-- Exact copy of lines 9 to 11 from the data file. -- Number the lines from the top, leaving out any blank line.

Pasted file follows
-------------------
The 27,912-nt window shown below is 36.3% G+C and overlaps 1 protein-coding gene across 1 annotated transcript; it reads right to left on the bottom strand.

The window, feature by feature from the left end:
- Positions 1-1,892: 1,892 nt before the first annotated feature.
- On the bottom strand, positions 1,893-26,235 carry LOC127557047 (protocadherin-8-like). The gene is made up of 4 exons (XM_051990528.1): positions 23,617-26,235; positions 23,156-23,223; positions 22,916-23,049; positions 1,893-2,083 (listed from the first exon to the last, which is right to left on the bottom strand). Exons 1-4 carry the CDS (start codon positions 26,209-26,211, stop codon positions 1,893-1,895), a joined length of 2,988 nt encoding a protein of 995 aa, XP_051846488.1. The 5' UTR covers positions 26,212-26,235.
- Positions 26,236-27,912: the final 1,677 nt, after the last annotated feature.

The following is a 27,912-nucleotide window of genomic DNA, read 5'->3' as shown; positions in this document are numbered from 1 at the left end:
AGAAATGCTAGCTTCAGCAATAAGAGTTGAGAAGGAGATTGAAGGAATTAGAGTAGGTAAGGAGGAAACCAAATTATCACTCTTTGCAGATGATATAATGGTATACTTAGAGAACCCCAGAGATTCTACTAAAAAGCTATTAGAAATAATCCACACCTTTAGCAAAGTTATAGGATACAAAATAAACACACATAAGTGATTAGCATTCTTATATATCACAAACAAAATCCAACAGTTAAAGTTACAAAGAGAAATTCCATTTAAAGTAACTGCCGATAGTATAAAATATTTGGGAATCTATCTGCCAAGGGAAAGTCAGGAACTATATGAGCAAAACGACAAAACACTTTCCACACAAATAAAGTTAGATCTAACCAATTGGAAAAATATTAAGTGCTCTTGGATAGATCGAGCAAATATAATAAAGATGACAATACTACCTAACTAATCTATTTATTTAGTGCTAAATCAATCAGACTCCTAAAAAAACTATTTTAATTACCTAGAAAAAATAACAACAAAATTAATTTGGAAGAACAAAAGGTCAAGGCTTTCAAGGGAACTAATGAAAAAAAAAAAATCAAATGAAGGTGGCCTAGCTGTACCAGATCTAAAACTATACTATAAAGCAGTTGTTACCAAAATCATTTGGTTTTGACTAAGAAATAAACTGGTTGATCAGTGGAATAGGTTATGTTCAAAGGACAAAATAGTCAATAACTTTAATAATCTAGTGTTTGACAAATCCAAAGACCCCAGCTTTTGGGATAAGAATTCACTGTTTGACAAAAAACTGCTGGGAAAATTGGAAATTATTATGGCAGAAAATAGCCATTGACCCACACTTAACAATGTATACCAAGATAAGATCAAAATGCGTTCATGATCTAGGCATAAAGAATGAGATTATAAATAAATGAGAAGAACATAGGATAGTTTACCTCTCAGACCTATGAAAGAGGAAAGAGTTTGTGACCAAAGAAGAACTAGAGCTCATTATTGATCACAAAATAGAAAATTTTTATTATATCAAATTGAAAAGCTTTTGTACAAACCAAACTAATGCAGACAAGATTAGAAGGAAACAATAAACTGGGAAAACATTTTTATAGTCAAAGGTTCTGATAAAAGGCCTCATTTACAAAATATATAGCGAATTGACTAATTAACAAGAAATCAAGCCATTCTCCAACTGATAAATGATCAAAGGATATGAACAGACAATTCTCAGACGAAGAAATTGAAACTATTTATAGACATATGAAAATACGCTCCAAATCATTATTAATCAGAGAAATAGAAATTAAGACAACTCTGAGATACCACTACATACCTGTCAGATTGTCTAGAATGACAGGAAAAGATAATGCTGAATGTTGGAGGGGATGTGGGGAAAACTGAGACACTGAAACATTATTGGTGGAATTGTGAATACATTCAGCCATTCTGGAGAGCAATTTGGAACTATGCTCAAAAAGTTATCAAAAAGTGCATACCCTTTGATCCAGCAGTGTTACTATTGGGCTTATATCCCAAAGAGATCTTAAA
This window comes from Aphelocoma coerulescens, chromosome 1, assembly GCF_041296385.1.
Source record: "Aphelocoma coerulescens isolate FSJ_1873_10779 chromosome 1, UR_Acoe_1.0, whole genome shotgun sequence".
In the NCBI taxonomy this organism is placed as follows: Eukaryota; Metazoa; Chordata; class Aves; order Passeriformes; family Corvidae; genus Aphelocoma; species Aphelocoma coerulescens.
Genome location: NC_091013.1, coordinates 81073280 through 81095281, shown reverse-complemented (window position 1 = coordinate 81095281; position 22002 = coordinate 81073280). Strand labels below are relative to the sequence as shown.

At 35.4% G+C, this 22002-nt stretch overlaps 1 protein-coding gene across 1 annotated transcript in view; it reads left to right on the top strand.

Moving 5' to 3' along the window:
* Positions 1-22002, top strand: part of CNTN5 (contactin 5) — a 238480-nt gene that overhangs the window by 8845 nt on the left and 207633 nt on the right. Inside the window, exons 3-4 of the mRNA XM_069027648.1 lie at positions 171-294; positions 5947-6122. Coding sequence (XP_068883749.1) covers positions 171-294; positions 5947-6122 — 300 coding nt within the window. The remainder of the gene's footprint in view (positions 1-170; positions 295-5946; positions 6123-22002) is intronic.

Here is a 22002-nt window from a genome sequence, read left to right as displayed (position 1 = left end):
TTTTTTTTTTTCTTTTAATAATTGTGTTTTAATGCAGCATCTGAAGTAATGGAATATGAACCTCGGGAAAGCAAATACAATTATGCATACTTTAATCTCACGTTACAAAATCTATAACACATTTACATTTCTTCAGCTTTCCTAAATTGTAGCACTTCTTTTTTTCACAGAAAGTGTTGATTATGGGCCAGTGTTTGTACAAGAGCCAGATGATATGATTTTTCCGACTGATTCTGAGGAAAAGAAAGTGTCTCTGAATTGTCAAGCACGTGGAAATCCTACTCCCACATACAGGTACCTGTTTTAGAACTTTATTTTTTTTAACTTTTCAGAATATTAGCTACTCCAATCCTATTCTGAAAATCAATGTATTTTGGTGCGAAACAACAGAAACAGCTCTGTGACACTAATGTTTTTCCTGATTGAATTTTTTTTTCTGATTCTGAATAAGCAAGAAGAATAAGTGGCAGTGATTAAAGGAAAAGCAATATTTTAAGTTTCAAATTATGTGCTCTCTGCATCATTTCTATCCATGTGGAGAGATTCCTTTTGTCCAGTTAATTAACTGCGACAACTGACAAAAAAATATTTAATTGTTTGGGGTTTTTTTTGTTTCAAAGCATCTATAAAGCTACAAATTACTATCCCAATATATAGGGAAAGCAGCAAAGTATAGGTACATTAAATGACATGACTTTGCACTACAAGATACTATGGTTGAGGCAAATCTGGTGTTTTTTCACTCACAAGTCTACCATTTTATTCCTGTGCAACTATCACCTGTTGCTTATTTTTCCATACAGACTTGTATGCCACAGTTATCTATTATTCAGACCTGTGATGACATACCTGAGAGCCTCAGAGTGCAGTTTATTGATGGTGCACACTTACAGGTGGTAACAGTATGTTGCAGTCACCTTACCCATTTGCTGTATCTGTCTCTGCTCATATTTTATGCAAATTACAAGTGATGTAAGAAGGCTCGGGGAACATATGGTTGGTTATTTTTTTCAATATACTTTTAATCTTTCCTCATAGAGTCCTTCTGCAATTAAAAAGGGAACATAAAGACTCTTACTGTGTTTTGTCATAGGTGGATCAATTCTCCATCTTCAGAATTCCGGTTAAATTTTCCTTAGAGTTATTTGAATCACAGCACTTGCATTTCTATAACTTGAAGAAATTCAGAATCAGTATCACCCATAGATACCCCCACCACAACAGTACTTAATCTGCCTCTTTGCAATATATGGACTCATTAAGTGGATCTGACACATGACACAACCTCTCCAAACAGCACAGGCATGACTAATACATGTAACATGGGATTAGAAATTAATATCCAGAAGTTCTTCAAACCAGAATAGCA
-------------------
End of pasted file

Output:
Source record: "Aphelocoma coerulescens isolate FSJ_1873_10779 chromosome 1, UR_Acoe_1.0, whole genome shotgun sequence".
In the NCBI taxonomy this organism is placed as follows: Eukaryota; Metazoa; Chordata; class Aves; order Passeriformes; family Corvidae; genus Aphelocoma; species Aphelocoma coerulescens.
Genome location: NC_091013.1, coordinates 81073280 through 81095281, shown reverse-complemented (window position 1 = coordinate 81095281; position 22002 = coordinate 81073280). Strand labels below are relative to the sequence as shown.